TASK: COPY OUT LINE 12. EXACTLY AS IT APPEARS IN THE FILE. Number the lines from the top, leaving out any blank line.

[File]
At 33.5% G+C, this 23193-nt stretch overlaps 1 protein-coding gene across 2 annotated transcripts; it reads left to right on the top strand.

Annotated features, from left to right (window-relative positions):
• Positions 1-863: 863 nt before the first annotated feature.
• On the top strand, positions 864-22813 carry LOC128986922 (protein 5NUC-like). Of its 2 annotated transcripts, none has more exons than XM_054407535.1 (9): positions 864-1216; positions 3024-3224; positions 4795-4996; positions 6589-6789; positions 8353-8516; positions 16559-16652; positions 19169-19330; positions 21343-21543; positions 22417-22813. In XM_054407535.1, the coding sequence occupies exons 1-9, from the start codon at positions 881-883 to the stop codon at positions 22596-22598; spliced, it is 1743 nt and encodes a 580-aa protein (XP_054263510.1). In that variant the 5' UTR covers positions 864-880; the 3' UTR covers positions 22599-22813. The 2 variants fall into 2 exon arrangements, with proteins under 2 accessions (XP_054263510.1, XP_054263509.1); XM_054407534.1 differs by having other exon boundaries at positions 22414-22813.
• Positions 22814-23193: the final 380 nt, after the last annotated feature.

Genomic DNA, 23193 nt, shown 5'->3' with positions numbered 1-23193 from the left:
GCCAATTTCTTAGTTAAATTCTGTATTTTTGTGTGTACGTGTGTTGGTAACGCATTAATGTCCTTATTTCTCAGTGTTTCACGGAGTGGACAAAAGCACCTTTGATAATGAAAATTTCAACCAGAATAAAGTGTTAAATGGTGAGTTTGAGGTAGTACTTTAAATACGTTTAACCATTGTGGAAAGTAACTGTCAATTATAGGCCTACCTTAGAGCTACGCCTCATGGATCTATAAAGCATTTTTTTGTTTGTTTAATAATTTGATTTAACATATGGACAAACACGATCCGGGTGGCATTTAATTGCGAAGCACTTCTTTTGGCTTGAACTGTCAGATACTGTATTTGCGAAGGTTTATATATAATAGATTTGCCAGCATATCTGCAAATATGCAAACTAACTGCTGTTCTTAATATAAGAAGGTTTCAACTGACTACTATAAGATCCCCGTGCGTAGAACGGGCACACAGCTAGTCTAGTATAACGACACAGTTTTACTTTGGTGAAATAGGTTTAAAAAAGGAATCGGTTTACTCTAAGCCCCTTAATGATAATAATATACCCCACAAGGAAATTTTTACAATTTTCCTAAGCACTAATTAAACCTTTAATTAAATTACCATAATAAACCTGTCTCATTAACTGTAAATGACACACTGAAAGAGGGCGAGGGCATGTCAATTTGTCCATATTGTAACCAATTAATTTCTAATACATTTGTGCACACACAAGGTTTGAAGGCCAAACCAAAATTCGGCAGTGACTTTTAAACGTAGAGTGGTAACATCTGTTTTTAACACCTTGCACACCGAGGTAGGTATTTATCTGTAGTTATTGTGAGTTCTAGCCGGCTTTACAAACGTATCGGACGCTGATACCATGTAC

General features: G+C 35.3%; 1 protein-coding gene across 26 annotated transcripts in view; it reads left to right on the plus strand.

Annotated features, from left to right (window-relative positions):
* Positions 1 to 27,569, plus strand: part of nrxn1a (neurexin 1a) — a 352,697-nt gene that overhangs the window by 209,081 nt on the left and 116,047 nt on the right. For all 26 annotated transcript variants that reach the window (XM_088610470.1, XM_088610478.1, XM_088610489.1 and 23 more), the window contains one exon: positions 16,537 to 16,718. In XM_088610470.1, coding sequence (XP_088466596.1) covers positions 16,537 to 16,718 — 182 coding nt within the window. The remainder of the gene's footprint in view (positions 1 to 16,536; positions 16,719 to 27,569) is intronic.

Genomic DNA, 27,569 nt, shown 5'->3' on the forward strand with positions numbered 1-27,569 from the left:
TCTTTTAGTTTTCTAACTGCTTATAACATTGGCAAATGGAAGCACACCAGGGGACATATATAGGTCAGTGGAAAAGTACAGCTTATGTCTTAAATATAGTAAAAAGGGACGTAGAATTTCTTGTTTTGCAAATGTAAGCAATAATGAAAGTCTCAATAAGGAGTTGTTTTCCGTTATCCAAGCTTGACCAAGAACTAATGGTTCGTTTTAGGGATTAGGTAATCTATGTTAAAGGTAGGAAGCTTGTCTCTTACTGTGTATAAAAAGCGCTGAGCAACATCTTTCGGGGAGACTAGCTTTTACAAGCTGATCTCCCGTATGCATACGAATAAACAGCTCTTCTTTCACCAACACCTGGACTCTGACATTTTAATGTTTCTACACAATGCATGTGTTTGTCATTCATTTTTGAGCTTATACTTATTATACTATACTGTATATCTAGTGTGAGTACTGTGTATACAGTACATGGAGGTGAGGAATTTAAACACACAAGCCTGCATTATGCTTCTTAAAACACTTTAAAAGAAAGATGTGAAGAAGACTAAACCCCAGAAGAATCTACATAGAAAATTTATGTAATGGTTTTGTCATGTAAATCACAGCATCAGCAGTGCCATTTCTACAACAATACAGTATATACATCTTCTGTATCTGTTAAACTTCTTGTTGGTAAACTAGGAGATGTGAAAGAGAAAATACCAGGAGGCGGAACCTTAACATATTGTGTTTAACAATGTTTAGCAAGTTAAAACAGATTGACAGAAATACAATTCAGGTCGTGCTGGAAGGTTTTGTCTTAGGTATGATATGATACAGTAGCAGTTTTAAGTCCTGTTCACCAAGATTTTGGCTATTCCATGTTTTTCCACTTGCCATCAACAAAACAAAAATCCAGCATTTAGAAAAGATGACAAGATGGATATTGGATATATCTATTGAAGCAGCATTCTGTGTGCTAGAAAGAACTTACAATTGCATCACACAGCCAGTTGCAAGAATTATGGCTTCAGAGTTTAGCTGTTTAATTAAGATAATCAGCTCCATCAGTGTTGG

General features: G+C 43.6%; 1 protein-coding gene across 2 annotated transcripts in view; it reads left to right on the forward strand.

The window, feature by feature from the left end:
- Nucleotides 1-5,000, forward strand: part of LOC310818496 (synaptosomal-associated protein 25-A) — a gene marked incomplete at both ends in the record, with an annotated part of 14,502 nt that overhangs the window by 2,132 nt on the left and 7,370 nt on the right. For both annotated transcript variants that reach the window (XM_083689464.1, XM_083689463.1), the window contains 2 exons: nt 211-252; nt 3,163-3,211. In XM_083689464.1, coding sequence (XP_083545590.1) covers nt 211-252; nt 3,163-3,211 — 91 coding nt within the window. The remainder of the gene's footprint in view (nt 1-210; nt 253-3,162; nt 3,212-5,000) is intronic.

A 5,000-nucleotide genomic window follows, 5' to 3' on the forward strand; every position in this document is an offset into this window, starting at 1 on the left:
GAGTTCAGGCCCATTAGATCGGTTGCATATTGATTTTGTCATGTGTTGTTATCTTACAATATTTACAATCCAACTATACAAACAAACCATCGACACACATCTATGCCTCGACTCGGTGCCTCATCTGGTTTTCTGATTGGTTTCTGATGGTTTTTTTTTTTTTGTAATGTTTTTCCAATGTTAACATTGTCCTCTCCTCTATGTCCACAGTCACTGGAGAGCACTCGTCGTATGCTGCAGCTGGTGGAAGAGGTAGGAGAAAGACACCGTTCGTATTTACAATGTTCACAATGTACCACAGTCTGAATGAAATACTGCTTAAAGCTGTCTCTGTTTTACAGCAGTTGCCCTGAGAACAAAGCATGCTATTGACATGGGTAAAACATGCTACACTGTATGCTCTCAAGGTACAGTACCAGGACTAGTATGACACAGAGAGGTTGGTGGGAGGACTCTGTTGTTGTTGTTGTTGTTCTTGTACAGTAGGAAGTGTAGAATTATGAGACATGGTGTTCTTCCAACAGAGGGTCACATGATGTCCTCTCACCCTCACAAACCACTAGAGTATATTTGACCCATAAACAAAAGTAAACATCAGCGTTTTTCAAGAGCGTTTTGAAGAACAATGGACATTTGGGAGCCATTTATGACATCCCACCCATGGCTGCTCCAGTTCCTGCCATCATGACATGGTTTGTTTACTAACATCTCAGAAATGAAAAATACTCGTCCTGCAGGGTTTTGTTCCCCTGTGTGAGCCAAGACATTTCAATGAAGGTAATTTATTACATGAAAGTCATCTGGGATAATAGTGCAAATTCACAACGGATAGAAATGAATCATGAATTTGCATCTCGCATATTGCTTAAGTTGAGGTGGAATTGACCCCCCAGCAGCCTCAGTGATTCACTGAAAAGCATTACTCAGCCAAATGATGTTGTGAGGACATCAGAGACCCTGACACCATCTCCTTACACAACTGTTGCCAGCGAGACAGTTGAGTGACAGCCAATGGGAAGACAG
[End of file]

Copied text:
TCTTTTAGTTTTCTAACTGCTTATAACATTGGCAAATGGAAGCACACCAGGGGACATATATAGGTCAGTGGAAAAGTACAGCTTATGTCTTAAATATAGTAAAAAGGGACGTAGAATTTCTTGTTTTGCAAATGTAAGCAATAATGAAAGTCTCAATAAGGAGTTGTTTTCCGTTATCCAAGCTTGACCAAGAACTAATGGTTCGTTTTAGGGATTAGGTAATCTATGTTAAAGGTAGGAAGCTTGTCTCTTACTGTGTATAAAAAGCGCTGAGCAACATCTTTCGGGGAGACTAGCTTTTACAAGCTGATCTCCCGTATGCATACGAATAAACAGCTCTTCTTTCACCAACACCTGGACTCTGACATTTTAATGTTTCTACACAATGCATGTGTTTGTCATTCATTTTTGAGCTTATACTTATTATACTATACTGTATATCTAGTGTGAGTACTGTGTATACAGTACATGGAGGTGAGGAATTTAAACACACAAGCCTGCATTATGCTTCTTAAAACACTTTAAAAGAAAGATGTGAAGAAGACTAAACCCCAGAAGAATCTACATAGAAAATTTATGTAATGGTTTTGTCATGTAAATCACAGCATCAGCAGTGCCATTTCTACAACAATACAGTATATACATCTTCTGTATCTGTTAAACTTCTTGTTGGTAAACTAGGAGATGTGAAAGAGAAAATACCAGGAGGCGGAACCTTAACATATTGTGTTTAACAATGTTTAGCAAGTTAAAACAGATTGACAGAAATACAATTCAGGTCGTGCTGGAAGGTTTTGTCTTAGGTATGATATGATACAGTAGCAGTTTTAAGTCCTGTTCACCAAGATTTTGGCTATTCCATGTTTTTCCACTTGCCATCAACAAAACAAAAATCCAGCATTTAGAAAAGATGACAAGATGGATATTGGATATATCTATTGAAGCAGCATTCTGTGTGCTAGAAAGAACTTACAATTGCATCACACAGCCAGTTGCAAGAATTATGGCTTCAGAGTTTAGCTGTTTAATTAAGATAATCAGCTCCATCAGTGTTGG